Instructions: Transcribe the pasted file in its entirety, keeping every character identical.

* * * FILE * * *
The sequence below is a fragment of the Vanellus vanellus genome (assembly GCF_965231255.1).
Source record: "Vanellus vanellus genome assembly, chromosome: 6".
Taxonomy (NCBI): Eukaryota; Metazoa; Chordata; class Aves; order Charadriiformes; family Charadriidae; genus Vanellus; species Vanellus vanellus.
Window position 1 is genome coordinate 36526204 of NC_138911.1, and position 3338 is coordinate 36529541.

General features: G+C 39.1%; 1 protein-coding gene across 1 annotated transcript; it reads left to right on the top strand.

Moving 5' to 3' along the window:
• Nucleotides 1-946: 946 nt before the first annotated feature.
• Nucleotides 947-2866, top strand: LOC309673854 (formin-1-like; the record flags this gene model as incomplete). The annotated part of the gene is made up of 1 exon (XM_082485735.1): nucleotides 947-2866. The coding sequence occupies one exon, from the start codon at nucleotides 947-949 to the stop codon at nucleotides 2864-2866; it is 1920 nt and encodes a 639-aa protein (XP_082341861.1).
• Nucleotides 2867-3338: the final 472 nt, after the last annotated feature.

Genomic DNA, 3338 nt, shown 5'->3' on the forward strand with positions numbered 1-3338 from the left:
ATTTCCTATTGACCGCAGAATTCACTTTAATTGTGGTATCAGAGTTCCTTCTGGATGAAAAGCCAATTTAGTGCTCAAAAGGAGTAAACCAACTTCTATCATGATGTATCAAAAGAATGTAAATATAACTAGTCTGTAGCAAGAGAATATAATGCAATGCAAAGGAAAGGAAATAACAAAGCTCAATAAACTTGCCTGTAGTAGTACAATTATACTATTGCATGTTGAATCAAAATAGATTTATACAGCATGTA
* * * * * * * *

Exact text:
The sequence below is a fragment of the Vanellus vanellus genome (assembly GCF_965231255.1).
Source record: "Vanellus vanellus genome assembly, chromosome: 6".
Taxonomy (NCBI): Eukaryota; Metazoa; Chordata; class Aves; order Charadriiformes; family Charadriidae; genus Vanellus; species Vanellus vanellus.
Window position 1 is genome coordinate 36526204 of NC_138911.1, and position 3338 is coordinate 36529541.

General features: G+C 39.1%; 1 protein-coding gene across 1 annotated transcript; it reads left to right on the top strand.

Moving 5' to 3' along the window:
• Nucleotides 1-946: 946 nt before the first annotated feature.
• Nucleotides 947-2866, top strand: LOC309673854 (formin-1-like; the record flags this gene model as incomplete). The annotated part of the gene is made up of 1 exon (XM_082485735.1): nucleotides 947-2866. The coding sequence occupies one exon, from the start codon at nucleotides 947-949 to the stop codon at nucleotides 2864-2866; it is 1920 nt and encodes a 639-aa protein (XP_082341861.1).
• Nucleotides 2867-3338: the final 472 nt, after the last annotated feature.

Genomic DNA, 3338 nt, shown 5'->3' on the forward strand with positions numbered 1-3338 from the left:
ATTTCCTATTGACCGCAGAATTCACTTTAATTGTGGTATCAGAGTTCCTTCTGGATGAAAAGCCAATTTAGTGCTCAAAAGGAGTAAACCAACTTCTATCATGATGTATCAAAAGAATGTAAATATAACTAGTCTGTAGCAAGAGAATATAATGCAATGCAAAGGAAAGGAAATAACAAAGCTCAATAAACTTGCCTGTAGTAGTACAATTATACTATTGCATGTTGAATCAAAATAGATTTATACAGCATGTA